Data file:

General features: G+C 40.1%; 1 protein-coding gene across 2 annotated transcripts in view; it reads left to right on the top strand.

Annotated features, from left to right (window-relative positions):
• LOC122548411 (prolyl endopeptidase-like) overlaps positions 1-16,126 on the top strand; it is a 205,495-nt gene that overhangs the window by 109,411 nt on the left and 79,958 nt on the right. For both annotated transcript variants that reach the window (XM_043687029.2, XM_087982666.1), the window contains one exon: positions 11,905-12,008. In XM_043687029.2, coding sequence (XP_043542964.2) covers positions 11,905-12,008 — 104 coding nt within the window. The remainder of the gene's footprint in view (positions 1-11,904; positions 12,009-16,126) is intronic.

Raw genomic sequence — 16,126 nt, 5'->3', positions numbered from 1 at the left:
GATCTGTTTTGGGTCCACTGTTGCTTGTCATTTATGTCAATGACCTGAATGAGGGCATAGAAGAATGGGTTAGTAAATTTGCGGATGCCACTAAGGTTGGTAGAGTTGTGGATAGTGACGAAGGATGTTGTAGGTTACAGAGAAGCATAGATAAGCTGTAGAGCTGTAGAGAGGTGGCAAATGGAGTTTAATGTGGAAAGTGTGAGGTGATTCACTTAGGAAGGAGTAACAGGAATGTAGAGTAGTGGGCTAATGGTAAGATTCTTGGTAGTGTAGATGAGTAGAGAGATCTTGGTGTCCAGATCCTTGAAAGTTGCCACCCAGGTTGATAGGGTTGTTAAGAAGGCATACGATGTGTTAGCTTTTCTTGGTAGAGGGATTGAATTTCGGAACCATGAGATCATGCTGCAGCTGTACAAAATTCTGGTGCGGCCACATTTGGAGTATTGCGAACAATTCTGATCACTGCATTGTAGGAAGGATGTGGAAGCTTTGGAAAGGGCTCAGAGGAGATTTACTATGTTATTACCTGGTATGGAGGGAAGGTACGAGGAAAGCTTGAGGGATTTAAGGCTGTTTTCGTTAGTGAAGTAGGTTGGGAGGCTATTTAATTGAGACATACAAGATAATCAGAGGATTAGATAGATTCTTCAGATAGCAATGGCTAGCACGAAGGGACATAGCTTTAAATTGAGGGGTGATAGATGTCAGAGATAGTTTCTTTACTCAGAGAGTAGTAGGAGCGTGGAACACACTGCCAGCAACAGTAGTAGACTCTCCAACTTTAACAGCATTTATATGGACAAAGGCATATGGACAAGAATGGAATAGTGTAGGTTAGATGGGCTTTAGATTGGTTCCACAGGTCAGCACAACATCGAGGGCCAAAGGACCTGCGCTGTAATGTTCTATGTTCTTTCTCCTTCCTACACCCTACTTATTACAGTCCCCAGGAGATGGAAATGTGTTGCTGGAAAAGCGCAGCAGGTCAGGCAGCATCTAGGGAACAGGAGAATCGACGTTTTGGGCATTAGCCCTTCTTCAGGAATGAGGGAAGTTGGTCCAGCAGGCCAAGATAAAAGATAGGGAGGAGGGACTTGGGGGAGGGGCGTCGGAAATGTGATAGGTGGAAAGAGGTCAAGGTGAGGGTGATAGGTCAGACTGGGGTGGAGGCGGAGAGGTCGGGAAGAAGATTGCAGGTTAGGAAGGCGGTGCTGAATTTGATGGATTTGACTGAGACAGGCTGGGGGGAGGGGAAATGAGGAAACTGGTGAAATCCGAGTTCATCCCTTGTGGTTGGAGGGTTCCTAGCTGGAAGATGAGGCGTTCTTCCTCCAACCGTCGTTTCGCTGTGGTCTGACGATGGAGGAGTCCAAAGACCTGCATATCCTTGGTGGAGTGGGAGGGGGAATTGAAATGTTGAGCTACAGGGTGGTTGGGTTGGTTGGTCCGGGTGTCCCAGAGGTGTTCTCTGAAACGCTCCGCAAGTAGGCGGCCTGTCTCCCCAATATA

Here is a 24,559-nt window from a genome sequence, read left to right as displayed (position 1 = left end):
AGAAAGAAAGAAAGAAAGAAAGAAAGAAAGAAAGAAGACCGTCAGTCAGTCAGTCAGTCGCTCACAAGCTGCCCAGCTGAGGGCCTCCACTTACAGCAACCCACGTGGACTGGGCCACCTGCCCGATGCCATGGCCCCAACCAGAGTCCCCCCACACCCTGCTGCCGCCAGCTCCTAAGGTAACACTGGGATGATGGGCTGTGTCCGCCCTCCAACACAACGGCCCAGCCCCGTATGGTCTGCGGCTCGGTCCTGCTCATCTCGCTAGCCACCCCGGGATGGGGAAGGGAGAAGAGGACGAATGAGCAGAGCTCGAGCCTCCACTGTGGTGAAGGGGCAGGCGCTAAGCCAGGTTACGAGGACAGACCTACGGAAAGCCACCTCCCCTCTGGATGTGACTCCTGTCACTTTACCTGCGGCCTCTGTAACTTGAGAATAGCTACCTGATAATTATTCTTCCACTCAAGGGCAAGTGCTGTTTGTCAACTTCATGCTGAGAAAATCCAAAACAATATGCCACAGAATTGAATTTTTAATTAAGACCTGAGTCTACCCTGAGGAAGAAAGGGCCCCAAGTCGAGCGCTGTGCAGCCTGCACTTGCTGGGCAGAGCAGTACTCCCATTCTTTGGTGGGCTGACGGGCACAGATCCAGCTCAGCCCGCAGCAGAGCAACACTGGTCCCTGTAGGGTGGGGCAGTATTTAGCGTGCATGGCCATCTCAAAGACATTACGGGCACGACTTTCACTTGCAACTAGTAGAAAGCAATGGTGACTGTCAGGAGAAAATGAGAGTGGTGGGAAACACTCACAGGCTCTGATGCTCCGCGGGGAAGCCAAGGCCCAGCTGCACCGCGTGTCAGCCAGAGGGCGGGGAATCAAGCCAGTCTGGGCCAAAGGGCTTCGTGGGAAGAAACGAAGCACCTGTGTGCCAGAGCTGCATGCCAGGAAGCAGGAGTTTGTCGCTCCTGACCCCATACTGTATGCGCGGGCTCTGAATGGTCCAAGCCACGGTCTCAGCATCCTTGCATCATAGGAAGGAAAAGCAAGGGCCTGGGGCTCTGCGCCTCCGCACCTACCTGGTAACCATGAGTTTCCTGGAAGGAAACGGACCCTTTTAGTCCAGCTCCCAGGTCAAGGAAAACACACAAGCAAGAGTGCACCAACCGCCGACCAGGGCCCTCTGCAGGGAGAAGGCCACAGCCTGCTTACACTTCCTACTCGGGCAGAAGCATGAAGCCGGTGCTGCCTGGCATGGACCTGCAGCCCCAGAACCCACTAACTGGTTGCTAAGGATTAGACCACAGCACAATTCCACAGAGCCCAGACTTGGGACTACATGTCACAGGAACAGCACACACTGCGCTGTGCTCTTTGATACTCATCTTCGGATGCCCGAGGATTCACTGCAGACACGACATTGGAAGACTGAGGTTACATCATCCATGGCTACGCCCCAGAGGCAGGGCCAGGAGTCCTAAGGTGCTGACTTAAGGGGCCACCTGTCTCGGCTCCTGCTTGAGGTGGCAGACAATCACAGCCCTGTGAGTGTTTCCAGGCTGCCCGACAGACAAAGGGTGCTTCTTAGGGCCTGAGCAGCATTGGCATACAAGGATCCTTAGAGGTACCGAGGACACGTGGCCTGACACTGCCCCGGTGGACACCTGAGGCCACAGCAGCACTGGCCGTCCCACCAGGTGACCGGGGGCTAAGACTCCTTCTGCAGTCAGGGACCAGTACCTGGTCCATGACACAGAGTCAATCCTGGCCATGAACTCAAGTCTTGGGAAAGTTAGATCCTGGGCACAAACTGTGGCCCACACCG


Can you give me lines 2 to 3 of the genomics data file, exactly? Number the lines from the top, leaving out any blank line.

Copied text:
Annotated features, from left to right (window-relative positions):
• LOC122548411 (prolyl endopeptidase-like) overlaps positions 1-16,126 on the top strand; it is a 205,495-nt gene that overhangs the window by 109,411 nt on the left and 79,958 nt on the right. For both annotated transcript variants that reach the window (XM_043687029.2, XM_087982666.1), the window contains one exon: positions 11,905-12,008. In XM_043687029.2, coding sequence (XP_043542964.2) covers positions 11,905-12,008 — 104 coding nt within the window. The remainder of the gene's footprint in view (positions 1-11,904; positions 12,009-16,126) is intronic.